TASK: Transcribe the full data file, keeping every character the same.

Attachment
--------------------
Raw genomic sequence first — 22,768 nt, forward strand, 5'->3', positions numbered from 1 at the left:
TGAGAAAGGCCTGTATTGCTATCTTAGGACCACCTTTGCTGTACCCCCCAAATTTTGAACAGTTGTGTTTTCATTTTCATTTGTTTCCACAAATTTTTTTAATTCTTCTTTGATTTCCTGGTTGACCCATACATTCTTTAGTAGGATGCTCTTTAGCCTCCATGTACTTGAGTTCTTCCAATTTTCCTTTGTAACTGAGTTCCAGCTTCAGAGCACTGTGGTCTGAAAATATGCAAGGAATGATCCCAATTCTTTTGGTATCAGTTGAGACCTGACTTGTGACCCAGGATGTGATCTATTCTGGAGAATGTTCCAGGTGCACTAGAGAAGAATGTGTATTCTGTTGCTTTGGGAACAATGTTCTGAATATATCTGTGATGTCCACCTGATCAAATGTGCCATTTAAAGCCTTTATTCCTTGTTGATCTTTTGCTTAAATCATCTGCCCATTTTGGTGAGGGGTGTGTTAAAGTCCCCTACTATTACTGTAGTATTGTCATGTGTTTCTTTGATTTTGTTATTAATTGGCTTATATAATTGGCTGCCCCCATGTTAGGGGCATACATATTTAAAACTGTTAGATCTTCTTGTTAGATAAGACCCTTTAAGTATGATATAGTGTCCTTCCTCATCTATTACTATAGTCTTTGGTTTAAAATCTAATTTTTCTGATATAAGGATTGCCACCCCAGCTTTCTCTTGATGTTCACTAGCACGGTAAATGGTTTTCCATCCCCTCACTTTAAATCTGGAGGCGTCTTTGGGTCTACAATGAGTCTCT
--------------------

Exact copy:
Raw genomic sequence first — 22,768 nt, forward strand, 5'->3', positions numbered from 1 at the left:
TGAGAAAGGCCTGTATTGCTATCTTAGGACCACCTTTGCTGTACCCCCCAAATTTTGAACAGTTGTGTTTTCATTTTCATTTGTTTCCACAAATTTTTTTAATTCTTCTTTGATTTCCTGGTTGACCCATACATTCTTTAGTAGGATGCTCTTTAGCCTCCATGTACTTGAGTTCTTCCAATTTTCCTTTGTAACTGAGTTCCAGCTTCAGAGCACTGTGGTCTGAAAATATGCAAGGAATGATCCCAATTCTTTTGGTATCAGTTGAGACCTGACTTGTGACCCAGGATGTGATCTATTCTGGAGAATGTTCCAGGTGCACTAGAGAAGAATGTGTATTCTGTTGCTTTGGGAACAATGTTCTGAATATATCTGTGATGTCCACCTGATCAAATGTGCCATTTAAAGCCTTTATTCCTTGTTGATCTTTTGCTTAAATCATCTGCCCATTTTGGTGAGGGGTGTGTTAAAGTCCCCTACTATTACTGTAGTATTGTCATGTGTTTCTTTGATTTTGTTATTAATTGGCTTATATAATTGGCTGCCCCCATGTTAGGGGCATACATATTTAAAACTGTTAGATCTTCTTGTTAGATAAGACCCTTTAAGTATGATATAGTGTCCTTCCTCATCTATTACTATAGTCTTTGGTTTAAAATCTAATTTTTCTGATATAAGGATTGCCACCCCAGCTTTCTCTTGATGTTCACTAGCACGGTAAATGGTTTTCCATCCCCTCACTTTAAATCTGGAGGCGTCTTTGGGTCTACAATGAGTCTCT